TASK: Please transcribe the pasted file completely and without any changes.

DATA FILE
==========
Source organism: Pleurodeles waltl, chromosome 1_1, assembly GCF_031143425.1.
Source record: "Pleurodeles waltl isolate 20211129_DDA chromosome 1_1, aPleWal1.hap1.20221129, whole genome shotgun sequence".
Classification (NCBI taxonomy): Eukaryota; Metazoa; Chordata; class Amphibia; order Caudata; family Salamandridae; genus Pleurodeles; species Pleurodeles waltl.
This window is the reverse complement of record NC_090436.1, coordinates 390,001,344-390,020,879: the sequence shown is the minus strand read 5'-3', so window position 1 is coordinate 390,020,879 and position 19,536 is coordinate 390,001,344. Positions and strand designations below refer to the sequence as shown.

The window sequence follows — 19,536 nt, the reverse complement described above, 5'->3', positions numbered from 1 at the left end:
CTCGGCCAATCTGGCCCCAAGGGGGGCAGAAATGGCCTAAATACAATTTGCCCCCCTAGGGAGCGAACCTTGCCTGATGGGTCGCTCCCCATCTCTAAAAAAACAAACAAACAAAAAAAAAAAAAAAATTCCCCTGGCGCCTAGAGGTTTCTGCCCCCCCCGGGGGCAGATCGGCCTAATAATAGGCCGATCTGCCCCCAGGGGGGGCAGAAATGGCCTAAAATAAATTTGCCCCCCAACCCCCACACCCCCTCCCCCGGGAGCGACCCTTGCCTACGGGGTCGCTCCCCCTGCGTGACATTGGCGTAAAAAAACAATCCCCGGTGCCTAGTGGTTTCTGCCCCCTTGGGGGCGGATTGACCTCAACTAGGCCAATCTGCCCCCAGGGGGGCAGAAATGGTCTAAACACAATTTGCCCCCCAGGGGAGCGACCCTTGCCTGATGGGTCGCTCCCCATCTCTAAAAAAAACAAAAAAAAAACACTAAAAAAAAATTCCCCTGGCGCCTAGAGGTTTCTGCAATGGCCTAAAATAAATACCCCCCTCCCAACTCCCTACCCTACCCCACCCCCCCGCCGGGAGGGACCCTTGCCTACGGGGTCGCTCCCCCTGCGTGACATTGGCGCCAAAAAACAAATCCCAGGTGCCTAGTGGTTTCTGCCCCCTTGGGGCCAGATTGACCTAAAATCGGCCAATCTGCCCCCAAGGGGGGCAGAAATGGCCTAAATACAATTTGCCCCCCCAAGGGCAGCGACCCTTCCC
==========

Source organism: Pleurodeles waltl, chromosome 1_1, assembly GCF_031143425.1.
Source record: "Pleurodeles waltl isolate 20211129_DDA chromosome 1_1, aPleWal1.hap1.20221129, whole genome shotgun sequence".
Classification (NCBI taxonomy): Eukaryota; Metazoa; Chordata; class Amphibia; order Caudata; family Salamandridae; genus Pleurodeles; species Pleurodeles waltl.
This window is the reverse complement of record NC_090436.1, coordinates 390,001,344-390,020,879: the sequence shown is the minus strand read 5'-3', so window position 1 is coordinate 390,020,879 and position 19,536 is coordinate 390,001,344. Positions and strand designations below refer to the sequence as shown.

The window sequence follows — 19,536 nt, the reverse complement described above, 5'->3', positions numbered from 1 at the left end:
CTCGGCCAATCTGGCCCCAAGGGGGGCAGAAATGGCCTAAATACAATTTGCCCCCCTAGGGAGCGAACCTTGCCTGATGGGTCGCTCCCCATCTCTAAAAAAACAAACAAACAAAAAAAAAAAAAAAATTCCCCTGGCGCCTAGAGGTTTCTGCCCCCCCCGGGGGCAGATCGGCCTAATAATAGGCCGATCTGCCCCCAGGGGGGGCAGAAATGGCCTAAAATAAATTTGCCCCCCAACCCCCACACCCCCTCCCCCGGGAGCGACCCTTGCCTACGGGGTCGCTCCCCCTGCGTGACATTGGCGTAAAAAAACAATCCCCGGTGCCTAGTGGTTTCTGCCCCCTTGGGGGCGGATTGACCTCAACTAGGCCAATCTGCCCCCAGGGGGGCAGAAATGGTCTAAACACAATTTGCCCCCCAGGGGAGCGACCCTTGCCTGATGGGTCGCTCCCCATCTCTAAAAAAAACAAAAAAAAAACACTAAAAAAAAATTCCCCTGGCGCCTAGAGGTTTCTGCAATGGCCTAAAATAAATACCCCCCTCCCAACTCCCTACCCTACCCCACCCCCCCGCCGGGAGGGACCCTTGCCTACGGGGTCGCTCCCCCTGCGTGACATTGGCGCCAAAAAACAAATCCCAGGTGCCTAGTGGTTTCTGCCCCCTTGGGGCCAGATTGACCTAAAATCGGCCAATCTGCCCCCAAGGGGGGCAGAAATGGCCTAAATACAATTTGCCCCCCCAAGGGCAGCGACCCTTCCC